I wonder what late-work policies are most common. I would like to be flexible, but I know better than to announce that I'll accept work for full credit no matter how late it is. I think I would stick with the "generic phrase" Lang recommends; I'd probably adopt a similar generic phrase for the attendance requirement.

    I imagine that those who won't put their home or cell phone numbers on their syllabi wouldn't dare join a website like Facebook. I suspect that in five years or so that issue won't matter so much because everyone will have a BlackBerry and get e-mail around the clock anyway.

    To those who prohibit phones and laptops and other technological distractions, I wonder what your policy is or would be on voice recorders or the Livescribe Pulse smartpen. (Google it!) When my brother showed me his, I was very impressed. I imagine that pricey item would be a very useful tool for conference or lecture attendees at any level.

  12. Kevin
    As far as late work is concerned I state in my syllabus that I will not accept late work unless there is third party verification presented by the student that explains the absence. If students inform me ahead of time that here is a conflict I will work with them to accommodate their needs. My reason for this policy is that holding them accountable to a time frame teaches them the important lesson of doing work on time, something they will have to do outside of school. People can lose their jobs for missing deadlines.

    As far as electronic equipment is concerned I prohibit all forms in my classroom. I want students to become engaged in the discussion and I think that using computers, etc., offers too many distractions. Besides I consider it rude to be testing or watching videos or playing games when I am teaching and/or other students are talking. Because of the nature of my teaching style I want common courtesy exhibited by everyone towards everyone. I encourage people to disagree and to talk to each another about what they find wrong with the other person's position (including mine). I should point out that I mainly teach ethics and ethics related courses so the topics can generate some 'heated' debates.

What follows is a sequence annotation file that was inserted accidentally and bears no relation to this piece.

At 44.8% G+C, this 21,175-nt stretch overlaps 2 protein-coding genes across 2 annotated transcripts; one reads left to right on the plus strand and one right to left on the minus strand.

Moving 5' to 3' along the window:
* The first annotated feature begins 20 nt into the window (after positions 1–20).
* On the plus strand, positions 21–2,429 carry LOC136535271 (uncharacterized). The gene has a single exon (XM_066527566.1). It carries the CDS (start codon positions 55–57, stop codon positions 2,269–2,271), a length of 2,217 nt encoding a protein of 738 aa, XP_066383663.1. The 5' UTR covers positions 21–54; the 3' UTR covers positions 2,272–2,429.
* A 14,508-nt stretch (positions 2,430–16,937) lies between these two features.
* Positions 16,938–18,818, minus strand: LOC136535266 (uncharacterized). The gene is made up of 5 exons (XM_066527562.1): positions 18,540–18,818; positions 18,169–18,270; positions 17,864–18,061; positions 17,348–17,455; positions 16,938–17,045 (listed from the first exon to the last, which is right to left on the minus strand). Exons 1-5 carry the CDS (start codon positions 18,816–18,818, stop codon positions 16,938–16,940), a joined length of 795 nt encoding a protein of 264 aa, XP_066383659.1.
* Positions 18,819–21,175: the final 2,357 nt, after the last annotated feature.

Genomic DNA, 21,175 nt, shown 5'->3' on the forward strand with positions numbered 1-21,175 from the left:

13. Meta-questions

    Like Mike, I found the issue of the meta-question interesting. Since I mostly teach ethics courses, that question would be something like, "Can practical moral issues be discussed rationally?" or "Can we reason about moral issues (in contrast to thinking that our moral views are just 'opinions' or 'feelings' or whatever)?" For the more "pure" philosophy courses I teach, I don't think that's the type of meta-question I work with since I am much more skeptical about the prospects for "rational" progress in those areas. I guess here my teaching is influenced by some of the last few years' discussions of the epistemology of disagreement. So I am not sure what my meta-question is there, especially since I think it's false that most people must (in almost any sense of 'must') have views on those issues, unlike how perhaps they must have views on some moral issues.

    Creative Assignments
    One other thing I found especially interesting in this chapter was the suggestion to have at least one "creative" assignment. This seemed to me to be a neat idea, but since I suspect creative assignments are somewhat rare in philosophy, I wondered if anyone had any good ideas.